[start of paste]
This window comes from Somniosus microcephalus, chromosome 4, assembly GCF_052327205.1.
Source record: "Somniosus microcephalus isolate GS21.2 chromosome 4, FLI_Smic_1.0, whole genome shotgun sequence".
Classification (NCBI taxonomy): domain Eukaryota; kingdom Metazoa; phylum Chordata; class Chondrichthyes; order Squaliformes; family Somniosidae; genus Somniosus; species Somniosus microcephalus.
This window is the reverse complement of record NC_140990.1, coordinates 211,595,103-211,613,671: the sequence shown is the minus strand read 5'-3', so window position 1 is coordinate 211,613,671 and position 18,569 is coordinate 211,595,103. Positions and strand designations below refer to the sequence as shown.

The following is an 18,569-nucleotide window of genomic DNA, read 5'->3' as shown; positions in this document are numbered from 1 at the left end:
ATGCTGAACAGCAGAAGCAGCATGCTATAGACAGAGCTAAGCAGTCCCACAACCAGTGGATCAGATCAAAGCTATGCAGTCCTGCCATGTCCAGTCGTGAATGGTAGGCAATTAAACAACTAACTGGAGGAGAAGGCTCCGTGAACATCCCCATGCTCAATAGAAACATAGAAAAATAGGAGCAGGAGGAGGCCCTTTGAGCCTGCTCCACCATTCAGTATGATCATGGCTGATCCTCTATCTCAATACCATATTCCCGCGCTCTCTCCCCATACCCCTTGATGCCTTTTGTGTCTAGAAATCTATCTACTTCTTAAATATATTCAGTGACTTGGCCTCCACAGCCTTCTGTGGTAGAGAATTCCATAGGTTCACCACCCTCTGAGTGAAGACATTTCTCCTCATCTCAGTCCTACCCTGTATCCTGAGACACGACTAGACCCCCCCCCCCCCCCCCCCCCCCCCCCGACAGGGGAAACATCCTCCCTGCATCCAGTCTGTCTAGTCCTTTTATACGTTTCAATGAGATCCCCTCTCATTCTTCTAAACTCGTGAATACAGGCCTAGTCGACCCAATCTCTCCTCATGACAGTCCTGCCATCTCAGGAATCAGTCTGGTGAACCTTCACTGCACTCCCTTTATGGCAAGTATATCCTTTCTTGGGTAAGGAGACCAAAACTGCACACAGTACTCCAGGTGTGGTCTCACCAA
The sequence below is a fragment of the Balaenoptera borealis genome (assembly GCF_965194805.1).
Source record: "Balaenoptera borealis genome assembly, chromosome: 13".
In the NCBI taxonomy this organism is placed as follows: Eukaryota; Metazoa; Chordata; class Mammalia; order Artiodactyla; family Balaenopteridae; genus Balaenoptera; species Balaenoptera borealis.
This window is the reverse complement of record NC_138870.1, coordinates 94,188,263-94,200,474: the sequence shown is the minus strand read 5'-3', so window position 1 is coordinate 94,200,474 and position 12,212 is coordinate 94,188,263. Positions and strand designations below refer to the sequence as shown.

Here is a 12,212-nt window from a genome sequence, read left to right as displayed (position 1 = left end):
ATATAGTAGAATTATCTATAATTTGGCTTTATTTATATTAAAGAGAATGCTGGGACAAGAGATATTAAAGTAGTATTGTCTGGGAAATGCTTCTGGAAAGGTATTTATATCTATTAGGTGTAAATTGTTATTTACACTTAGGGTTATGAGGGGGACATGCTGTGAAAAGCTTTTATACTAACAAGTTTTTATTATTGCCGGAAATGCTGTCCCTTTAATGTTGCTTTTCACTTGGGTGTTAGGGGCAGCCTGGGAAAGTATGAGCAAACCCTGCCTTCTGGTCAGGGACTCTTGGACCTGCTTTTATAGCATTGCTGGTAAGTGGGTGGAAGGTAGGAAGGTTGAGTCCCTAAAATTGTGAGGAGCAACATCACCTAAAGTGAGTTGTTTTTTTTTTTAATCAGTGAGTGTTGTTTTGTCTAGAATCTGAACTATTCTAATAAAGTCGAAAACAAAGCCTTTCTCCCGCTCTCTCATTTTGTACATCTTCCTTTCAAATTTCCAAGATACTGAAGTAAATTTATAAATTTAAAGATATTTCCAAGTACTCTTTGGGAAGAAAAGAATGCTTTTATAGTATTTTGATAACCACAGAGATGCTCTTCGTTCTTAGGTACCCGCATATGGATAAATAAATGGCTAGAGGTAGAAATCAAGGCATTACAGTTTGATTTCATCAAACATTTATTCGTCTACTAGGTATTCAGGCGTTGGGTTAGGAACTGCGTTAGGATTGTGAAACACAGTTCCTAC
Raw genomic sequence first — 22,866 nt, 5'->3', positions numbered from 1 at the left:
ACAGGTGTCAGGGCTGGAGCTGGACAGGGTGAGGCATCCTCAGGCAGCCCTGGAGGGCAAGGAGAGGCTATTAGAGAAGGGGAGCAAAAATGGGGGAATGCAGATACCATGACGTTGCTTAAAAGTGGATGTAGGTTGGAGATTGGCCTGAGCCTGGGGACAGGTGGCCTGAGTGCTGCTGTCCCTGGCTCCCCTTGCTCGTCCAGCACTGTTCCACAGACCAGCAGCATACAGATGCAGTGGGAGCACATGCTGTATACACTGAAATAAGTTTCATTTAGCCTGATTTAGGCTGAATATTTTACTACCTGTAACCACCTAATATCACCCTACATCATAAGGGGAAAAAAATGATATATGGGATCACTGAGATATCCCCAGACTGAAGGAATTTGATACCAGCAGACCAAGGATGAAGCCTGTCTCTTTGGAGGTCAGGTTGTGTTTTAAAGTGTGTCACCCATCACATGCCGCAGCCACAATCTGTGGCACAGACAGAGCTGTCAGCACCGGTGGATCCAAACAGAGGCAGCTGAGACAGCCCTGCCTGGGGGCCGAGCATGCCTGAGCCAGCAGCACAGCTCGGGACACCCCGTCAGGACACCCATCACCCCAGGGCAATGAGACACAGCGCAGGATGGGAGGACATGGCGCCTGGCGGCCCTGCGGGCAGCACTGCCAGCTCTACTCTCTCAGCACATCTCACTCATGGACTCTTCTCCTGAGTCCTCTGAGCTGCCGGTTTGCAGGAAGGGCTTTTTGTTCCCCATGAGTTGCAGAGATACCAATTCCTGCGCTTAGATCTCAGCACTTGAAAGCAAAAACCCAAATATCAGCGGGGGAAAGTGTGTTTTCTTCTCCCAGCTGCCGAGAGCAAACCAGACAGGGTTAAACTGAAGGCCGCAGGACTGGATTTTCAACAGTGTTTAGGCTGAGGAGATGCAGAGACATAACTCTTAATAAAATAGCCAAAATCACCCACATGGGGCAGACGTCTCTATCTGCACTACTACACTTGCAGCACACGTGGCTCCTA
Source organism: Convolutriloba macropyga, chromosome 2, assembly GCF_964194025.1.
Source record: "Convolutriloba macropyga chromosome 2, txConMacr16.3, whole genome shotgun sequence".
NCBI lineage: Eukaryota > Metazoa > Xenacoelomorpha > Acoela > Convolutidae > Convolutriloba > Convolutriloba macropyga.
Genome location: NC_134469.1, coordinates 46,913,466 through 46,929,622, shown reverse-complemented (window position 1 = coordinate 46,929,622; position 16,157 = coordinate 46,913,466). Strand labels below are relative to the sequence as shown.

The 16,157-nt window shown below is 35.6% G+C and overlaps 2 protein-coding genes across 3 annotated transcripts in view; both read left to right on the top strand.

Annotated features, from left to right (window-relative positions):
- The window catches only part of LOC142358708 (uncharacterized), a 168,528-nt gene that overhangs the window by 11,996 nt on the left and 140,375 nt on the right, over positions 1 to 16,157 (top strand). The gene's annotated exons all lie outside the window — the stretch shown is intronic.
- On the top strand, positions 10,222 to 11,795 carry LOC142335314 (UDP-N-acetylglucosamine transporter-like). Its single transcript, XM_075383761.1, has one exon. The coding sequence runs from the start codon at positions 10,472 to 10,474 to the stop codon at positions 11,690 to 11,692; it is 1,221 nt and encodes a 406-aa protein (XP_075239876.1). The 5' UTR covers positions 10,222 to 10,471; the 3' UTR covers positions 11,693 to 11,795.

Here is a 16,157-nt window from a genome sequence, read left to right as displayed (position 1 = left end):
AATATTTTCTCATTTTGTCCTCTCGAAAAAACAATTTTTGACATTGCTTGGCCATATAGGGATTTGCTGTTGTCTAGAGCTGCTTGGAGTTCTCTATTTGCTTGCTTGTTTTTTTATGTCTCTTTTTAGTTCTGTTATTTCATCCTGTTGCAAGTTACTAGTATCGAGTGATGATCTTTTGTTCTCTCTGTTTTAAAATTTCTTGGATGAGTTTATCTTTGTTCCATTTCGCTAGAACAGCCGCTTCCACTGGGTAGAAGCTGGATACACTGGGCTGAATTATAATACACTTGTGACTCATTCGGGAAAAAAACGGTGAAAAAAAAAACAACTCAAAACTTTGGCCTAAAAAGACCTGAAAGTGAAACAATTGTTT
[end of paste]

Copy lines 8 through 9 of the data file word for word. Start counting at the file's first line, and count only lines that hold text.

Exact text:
Source record: "Balaenoptera borealis genome assembly, chromosome: 13".
In the NCBI taxonomy this organism is placed as follows: Eukaryota; Metazoa; Chordata; class Mammalia; order Artiodactyla; family Balaenopteridae; genus Balaenoptera; species Balaenoptera borealis.